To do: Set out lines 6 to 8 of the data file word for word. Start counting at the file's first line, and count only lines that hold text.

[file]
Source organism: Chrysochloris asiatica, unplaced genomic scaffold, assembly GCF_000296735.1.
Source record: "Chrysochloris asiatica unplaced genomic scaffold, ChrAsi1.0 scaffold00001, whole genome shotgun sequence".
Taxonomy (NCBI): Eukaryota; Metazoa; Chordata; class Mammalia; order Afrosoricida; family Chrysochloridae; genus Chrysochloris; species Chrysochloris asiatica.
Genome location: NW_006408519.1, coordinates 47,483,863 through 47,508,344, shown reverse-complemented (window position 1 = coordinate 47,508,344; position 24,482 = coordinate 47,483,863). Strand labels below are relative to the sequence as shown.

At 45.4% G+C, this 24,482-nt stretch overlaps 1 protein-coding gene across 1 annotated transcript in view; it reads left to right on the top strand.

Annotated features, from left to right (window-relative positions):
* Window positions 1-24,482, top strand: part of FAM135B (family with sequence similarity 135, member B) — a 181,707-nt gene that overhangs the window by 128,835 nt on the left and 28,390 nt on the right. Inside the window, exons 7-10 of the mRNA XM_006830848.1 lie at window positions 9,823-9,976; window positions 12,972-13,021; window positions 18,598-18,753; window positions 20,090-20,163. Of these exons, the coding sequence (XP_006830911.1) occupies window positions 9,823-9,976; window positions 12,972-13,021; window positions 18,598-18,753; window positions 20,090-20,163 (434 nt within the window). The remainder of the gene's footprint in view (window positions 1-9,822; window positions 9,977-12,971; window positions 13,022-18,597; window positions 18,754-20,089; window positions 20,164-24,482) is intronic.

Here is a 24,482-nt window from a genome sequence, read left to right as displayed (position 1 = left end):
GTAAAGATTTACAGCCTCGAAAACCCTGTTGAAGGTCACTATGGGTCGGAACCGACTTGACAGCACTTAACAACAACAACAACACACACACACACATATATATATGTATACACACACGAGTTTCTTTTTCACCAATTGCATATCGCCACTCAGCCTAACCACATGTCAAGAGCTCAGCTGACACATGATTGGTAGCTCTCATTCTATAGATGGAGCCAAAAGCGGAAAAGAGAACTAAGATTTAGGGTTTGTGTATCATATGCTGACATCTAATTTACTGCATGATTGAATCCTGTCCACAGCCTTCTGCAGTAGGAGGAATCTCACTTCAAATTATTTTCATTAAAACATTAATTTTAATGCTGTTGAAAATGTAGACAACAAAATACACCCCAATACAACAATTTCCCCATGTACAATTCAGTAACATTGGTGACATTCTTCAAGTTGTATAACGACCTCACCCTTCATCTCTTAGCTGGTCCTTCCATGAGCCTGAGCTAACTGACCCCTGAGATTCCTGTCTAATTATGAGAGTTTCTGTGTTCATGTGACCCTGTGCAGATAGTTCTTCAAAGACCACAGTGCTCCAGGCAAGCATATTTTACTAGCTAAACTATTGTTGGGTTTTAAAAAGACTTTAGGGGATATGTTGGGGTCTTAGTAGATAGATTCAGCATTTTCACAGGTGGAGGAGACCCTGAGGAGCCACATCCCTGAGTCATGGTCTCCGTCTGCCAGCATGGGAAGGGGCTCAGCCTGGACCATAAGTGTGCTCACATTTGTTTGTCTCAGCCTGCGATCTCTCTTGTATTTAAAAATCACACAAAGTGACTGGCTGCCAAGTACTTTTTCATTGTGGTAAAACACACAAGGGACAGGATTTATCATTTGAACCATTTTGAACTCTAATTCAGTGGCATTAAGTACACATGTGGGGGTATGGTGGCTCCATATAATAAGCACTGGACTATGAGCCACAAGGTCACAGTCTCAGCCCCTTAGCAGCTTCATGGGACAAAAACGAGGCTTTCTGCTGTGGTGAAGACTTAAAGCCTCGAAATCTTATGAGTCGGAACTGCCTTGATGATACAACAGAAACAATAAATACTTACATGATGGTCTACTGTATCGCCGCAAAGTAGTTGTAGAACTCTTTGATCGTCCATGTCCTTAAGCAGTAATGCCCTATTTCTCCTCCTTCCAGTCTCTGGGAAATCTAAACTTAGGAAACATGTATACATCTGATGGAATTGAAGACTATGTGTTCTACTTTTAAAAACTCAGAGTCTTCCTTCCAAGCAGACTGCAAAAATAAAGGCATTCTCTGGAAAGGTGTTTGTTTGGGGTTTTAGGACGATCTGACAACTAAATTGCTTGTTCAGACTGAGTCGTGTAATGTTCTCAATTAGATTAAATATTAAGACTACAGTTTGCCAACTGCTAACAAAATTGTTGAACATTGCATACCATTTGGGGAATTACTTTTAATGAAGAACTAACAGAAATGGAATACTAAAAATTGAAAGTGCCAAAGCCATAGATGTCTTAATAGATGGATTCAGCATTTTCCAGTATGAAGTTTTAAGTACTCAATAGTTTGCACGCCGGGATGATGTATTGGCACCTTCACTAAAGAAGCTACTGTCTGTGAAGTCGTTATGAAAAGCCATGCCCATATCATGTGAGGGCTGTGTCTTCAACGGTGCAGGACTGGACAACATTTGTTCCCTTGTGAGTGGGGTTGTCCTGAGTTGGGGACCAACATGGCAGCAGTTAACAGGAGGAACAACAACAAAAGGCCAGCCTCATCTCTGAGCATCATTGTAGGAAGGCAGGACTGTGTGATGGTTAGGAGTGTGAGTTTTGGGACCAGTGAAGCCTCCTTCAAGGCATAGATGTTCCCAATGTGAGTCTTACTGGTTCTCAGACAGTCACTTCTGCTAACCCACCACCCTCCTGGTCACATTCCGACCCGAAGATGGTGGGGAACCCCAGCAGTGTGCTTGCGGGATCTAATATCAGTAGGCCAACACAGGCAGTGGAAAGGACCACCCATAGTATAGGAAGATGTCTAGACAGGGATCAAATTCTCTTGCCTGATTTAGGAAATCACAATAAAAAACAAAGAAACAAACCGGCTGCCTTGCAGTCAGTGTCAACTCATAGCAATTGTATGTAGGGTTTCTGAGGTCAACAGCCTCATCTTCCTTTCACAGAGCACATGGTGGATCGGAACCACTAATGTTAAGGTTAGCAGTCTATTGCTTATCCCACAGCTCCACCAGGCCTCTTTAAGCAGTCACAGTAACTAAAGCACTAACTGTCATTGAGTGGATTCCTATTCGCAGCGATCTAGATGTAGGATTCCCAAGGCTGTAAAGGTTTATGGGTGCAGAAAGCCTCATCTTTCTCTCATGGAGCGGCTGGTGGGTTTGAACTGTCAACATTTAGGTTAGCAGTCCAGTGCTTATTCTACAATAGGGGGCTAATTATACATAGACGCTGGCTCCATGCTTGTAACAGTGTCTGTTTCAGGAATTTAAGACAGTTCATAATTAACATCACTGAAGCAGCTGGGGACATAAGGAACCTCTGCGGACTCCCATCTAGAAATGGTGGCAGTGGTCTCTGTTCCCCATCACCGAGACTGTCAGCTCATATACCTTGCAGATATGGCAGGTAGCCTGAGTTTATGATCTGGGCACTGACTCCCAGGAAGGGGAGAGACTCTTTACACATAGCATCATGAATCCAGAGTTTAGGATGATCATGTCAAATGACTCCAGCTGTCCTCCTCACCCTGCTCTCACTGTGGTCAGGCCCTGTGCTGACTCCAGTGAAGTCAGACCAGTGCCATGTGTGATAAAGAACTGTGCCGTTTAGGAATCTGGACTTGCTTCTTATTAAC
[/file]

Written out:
Annotated features, from left to right (window-relative positions):
* Window positions 1-24,482, top strand: part of FAM135B (family with sequence similarity 135, member B) — a 181,707-nt gene that overhangs the window by 128,835 nt on the left and 28,390 nt on the right. Inside the window, exons 7-10 of the mRNA XM_006830848.1 lie at window positions 9,823-9,976; window positions 12,972-13,021; window positions 18,598-18,753; window positions 20,090-20,163. Of these exons, the coding sequence (XP_006830911.1) occupies window positions 9,823-9,976; window positions 12,972-13,021; window positions 18,598-18,753; window positions 20,090-20,163 (434 nt within the window). The remainder of the gene's footprint in view (window positions 1-9,822; window positions 9,977-12,971; window positions 13,022-18,597; window positions 18,754-20,089; window positions 20,164-24,482) is intronic.

Here is a 24,482-nt window from a genome sequence, read left to right as displayed (position 1 = left end):